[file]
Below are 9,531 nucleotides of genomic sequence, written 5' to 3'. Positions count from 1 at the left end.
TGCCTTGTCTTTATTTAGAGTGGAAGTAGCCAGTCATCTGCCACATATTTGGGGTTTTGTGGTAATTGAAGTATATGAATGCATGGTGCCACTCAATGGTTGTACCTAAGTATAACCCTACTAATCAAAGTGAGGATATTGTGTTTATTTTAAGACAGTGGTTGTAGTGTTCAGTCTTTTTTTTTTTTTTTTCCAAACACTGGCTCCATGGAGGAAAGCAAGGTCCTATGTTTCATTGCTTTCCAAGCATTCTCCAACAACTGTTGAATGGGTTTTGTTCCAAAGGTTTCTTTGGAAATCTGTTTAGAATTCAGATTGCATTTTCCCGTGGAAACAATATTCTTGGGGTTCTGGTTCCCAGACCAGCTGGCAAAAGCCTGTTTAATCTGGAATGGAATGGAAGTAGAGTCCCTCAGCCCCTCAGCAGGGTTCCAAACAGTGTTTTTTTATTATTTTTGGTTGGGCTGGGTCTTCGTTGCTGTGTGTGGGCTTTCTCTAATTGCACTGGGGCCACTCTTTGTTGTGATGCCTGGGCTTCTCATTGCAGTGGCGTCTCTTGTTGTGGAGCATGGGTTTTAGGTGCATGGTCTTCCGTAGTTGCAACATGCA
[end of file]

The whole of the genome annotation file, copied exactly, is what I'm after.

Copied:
Below are 9,531 nucleotides of genomic sequence, written 5' to 3'. Positions count from 1 at the left end.
TGCCTTGTCTTTATTTAGAGTGGAAGTAGCCAGTCATCTGCCACATATTTGGGGTTTTGTGGTAATTGAAGTATATGAATGCATGGTGCCACTCAATGGTTGTACCTAAGTATAACCCTACTAATCAAAGTGAGGATATTGTGTTTATTTTAAGACAGTGGTTGTAGTGTTCAGTCTTTTTTTTTTTTTTTTCCAAACACTGGCTCCATGGAGGAAAGCAAGGTCCTATGTTTCATTGCTTTCCAAGCATTCTCCAACAACTGTTGAATGGGTTTTGTTCCAAAGGTTTCTTTGGAAATCTGTTTAGAATTCAGATTGCATTTTCCCGTGGAAACAATATTCTTGGGGTTCTGGTTCCCAGACCAGCTGGCAAAAGCCTGTTTAATCTGGAATGGAATGGAAGTAGAGTCCCTCAGCCCCTCAGCAGGGTTCCAAACAGTGTTTTTTTATTATTTTTGGTTGGGCTGGGTCTTCGTTGCTGTGTGTGGGCTTTCTCTAATTGCACTGGGGCCACTCTTTGTTGTGATGCCTGGGCTTCTCATTGCAGTGGCGTCTCTTGTTGTGGAGCATGGGTTTTAGGTGCATGGTCTTCCGTAGTTGCAACATGCA